Go Back   Olympic Weightlifting Forums - Catalyst Athletics > Olympic Weightlifting > General Olympic Weightlifting

Thread Tools Display Modes
Old 10-13-2006, 11:02 AM   #1
Greg Battaglia
Posts: n/a
Default Weightlifting and joint health

Hey Robb or Greg, I was just wondering what think about lifting weights being hazardous to joint, specifically the shoulder joint. Through trial and error I've found that when I lift heavy, regardless of the specific exercise, I seem to always get injured one way or another. However, when I switch to a bodyweight calisthenic-only routine my joints seem to feel better, and actually improve in flexibility and stability. What is your opinion on this type of routine? Do you think someone could get decently strong utilizing only bodyweight?
  Reply With Quote
Old 10-13-2006, 11:03 AM   #2
Greg Everett
Greg Everett's Avatar
Join Date: Oct 2006
Posts: 1,838

I don't think either mode necessarily presents more potential harm; that said, most people performing bodyweight-only movements are doing so at a basic or intermediate level, i.e. not performing movements with significantly increased moments such as planches, levers, etc. On the other hand, when lifting weights it's relatively easy to throw around large loads, even loads greater than technique and strength would theoretically allow. That being the case, I can see weightlifting being a more common source of pain and/or injury.

In specific regards to shoulder pain, it nearly invariably seems to arise from even the most minute deviations from proper technique. For example, allowing the shoulders to collapse when lifting overhead or receving a weight overhead as in a jerk.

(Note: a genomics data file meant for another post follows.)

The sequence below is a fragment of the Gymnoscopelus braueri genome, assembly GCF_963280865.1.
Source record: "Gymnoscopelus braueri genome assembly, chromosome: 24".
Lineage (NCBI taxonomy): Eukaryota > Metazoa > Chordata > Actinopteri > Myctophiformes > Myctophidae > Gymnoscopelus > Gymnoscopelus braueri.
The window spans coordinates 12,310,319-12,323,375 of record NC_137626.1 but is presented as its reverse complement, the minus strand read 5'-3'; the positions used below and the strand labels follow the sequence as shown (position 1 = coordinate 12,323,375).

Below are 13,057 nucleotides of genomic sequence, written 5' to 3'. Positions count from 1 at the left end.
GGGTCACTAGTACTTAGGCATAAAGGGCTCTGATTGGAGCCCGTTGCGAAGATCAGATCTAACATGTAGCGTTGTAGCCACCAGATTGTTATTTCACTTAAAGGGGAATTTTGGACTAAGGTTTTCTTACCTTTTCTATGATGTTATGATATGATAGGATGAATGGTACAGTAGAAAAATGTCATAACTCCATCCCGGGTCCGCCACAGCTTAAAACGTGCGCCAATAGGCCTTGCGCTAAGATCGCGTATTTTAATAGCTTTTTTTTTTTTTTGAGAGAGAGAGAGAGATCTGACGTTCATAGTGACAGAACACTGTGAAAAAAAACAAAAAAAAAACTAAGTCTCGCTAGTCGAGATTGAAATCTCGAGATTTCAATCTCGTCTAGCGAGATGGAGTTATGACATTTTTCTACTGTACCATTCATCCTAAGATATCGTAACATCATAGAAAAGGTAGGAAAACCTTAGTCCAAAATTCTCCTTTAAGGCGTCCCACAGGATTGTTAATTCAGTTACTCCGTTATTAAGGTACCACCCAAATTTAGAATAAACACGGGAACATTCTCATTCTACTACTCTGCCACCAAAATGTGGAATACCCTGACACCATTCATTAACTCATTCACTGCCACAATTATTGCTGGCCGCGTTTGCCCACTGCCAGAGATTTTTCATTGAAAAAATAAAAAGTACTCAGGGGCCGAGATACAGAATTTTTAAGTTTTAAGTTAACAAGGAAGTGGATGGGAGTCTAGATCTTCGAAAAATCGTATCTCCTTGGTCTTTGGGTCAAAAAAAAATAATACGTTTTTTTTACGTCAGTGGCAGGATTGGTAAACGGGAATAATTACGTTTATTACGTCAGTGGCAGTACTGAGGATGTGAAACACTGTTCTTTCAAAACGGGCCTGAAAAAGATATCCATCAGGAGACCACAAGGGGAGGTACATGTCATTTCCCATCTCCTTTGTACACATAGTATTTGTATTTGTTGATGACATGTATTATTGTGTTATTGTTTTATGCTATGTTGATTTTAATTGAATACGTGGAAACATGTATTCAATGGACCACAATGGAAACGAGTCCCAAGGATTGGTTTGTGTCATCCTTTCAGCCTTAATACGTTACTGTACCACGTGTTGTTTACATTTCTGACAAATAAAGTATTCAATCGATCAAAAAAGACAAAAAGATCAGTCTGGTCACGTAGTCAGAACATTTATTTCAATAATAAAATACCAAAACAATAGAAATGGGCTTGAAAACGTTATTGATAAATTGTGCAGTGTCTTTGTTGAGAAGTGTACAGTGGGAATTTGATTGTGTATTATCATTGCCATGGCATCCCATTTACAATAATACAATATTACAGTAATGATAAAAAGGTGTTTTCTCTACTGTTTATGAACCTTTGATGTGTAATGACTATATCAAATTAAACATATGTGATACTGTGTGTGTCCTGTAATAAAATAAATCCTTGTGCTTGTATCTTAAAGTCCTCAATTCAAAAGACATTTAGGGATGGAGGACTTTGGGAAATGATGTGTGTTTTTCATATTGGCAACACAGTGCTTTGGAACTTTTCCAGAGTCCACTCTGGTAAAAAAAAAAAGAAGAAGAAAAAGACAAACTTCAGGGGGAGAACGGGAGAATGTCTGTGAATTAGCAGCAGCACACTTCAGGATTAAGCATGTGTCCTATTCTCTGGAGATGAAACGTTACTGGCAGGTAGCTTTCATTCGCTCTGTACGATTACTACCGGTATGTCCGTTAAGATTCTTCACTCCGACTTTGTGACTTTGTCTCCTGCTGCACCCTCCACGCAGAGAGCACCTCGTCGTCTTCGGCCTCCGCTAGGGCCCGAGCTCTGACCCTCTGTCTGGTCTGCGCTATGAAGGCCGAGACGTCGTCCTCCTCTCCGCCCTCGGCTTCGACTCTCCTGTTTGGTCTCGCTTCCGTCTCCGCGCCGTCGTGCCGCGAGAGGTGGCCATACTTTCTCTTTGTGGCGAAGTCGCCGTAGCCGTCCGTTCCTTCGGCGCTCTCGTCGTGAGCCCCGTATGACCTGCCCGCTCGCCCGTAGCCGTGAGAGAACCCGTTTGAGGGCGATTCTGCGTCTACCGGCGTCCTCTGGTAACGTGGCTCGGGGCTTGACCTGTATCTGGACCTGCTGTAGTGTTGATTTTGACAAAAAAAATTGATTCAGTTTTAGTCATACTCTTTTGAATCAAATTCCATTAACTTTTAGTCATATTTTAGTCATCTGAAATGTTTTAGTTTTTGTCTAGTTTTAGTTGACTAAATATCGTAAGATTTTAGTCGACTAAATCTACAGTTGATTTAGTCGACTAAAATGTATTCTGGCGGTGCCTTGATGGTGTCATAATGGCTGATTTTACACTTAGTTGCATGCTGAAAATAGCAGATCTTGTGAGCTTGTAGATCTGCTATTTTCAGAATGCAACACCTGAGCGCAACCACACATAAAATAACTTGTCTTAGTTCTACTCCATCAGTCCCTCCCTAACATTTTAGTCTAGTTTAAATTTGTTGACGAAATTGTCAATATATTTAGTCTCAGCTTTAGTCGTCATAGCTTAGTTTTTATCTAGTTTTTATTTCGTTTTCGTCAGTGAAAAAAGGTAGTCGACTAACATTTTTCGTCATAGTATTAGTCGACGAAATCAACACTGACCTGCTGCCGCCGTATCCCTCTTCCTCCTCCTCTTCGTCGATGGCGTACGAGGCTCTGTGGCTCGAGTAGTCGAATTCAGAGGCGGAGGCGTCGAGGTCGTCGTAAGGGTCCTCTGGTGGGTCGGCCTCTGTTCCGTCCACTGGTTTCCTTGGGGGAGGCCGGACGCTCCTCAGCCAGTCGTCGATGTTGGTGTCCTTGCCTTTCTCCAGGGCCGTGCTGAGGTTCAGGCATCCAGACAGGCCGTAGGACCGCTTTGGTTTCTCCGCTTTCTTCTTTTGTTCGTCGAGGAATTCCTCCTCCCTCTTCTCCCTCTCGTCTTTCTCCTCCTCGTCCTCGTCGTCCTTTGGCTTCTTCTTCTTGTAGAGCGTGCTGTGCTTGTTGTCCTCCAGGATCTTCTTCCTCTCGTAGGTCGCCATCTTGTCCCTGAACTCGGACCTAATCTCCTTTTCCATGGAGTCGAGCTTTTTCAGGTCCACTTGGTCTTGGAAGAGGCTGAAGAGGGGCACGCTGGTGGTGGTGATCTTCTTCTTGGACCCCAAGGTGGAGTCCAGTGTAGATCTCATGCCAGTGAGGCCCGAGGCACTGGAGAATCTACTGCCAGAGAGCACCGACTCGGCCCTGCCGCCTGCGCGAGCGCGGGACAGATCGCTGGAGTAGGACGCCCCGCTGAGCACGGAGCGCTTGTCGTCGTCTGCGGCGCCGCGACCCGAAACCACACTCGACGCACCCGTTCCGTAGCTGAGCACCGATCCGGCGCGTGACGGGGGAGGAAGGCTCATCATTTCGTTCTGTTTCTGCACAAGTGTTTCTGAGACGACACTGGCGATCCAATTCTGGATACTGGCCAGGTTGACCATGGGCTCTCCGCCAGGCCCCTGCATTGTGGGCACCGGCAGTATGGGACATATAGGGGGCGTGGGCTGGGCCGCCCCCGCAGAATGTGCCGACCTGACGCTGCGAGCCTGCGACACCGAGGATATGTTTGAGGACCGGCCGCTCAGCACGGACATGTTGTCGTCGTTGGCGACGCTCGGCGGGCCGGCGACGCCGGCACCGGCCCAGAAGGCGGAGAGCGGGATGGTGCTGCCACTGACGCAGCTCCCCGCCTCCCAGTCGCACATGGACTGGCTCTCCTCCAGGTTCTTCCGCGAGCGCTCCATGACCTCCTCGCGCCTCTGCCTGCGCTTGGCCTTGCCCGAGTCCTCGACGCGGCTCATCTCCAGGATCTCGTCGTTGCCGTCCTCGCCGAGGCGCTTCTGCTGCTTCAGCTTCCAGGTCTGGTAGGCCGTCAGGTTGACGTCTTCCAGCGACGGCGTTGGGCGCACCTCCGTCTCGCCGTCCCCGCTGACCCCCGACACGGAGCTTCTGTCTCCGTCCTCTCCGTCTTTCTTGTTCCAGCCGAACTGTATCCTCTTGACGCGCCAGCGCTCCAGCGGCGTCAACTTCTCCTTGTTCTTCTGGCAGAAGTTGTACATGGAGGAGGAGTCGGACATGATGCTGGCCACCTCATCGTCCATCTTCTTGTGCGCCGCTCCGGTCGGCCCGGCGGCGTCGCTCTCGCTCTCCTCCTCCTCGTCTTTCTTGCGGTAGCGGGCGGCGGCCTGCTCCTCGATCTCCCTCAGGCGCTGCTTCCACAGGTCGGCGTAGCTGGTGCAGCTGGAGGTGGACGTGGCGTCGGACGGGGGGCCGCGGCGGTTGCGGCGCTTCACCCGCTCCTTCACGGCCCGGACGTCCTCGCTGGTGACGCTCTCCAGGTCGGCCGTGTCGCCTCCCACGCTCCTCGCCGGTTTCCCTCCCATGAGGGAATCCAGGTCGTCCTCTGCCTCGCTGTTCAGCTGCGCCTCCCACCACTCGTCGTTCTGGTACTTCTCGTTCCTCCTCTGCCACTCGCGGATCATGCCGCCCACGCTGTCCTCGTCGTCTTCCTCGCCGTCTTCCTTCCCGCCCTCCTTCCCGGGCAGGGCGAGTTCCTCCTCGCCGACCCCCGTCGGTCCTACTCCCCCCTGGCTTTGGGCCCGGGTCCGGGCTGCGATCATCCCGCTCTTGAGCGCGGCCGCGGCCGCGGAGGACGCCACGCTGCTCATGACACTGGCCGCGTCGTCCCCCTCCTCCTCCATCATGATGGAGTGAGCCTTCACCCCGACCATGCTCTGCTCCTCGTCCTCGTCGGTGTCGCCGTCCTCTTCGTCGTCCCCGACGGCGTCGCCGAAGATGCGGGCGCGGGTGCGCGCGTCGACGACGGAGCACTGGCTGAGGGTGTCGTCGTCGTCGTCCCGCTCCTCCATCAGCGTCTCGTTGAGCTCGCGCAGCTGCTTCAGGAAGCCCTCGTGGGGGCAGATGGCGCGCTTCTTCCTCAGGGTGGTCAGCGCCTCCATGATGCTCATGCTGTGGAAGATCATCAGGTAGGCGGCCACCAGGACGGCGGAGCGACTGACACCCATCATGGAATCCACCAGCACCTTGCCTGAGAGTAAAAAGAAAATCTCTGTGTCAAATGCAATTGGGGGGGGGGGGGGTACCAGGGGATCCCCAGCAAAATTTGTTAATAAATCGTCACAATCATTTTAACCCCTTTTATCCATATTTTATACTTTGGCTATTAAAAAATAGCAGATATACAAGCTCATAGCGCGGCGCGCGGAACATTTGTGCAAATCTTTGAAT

Gymnasts demonstrate the possibility of becoming very strong using entirely or primarily bodyweight only movement. Achieving extremely high degrees of strength and power this way probably requires a lot more high-end coaching and intelligent programming, however. I would also think leg and hip strength and power would be much more difficult to develop to the same degree as those traits in the upper body without external resistance.

Bottom line, I personally wouldn't choose one over the other--I would suggest devising some programming that incorporates the best of both modes and avoids movements that you know cause you pain. But before eliminating anything, I would be very sure any problems are not solvable through technique corrections or some injury treatment.
Olympic Weightlifting: A Complete Guide for Athletes & Coaches - 3rd Edition Now Out

"Without a doubt the best book on the market about Olympic-style weightlifting." - Mike Burgener, USAW Senior International Coach

American Weightlifting: The Documentary
Catalyst Athletics
Performance Menu Journal
Greg Everett is offline   Reply With Quote
Old 10-13-2006, 11:03 AM   #3
Greg Battaglia
Posts: n/a

I never really thought of it that way. Thanks for the insight!
  Reply With Quote
Old 10-16-2006, 06:47 AM   #4
Steve Shafley
Senior Member
Join Date: Oct 2006
Posts: 1,273

I'd really like to know Greg B's background in athletics and lifting. That can provide valuable clues as to why those problems exist.
Steve Shafley is offline   Reply With Quote

Thread Tools
Display Modes

Posting Rules
You may not post new threads
You may not post replies
You may not post attachments
You may not edit your posts

BB code is On
Smilies are On
[IMG] code is On
HTML code is Off

Forum Jump

All times are GMT -7. The time now is 10:37 PM.

Powered by vBulletin® Version 3.8.9 Beta 3
Copyright ©2000 - 2016, vBulletin Solutions, Inc.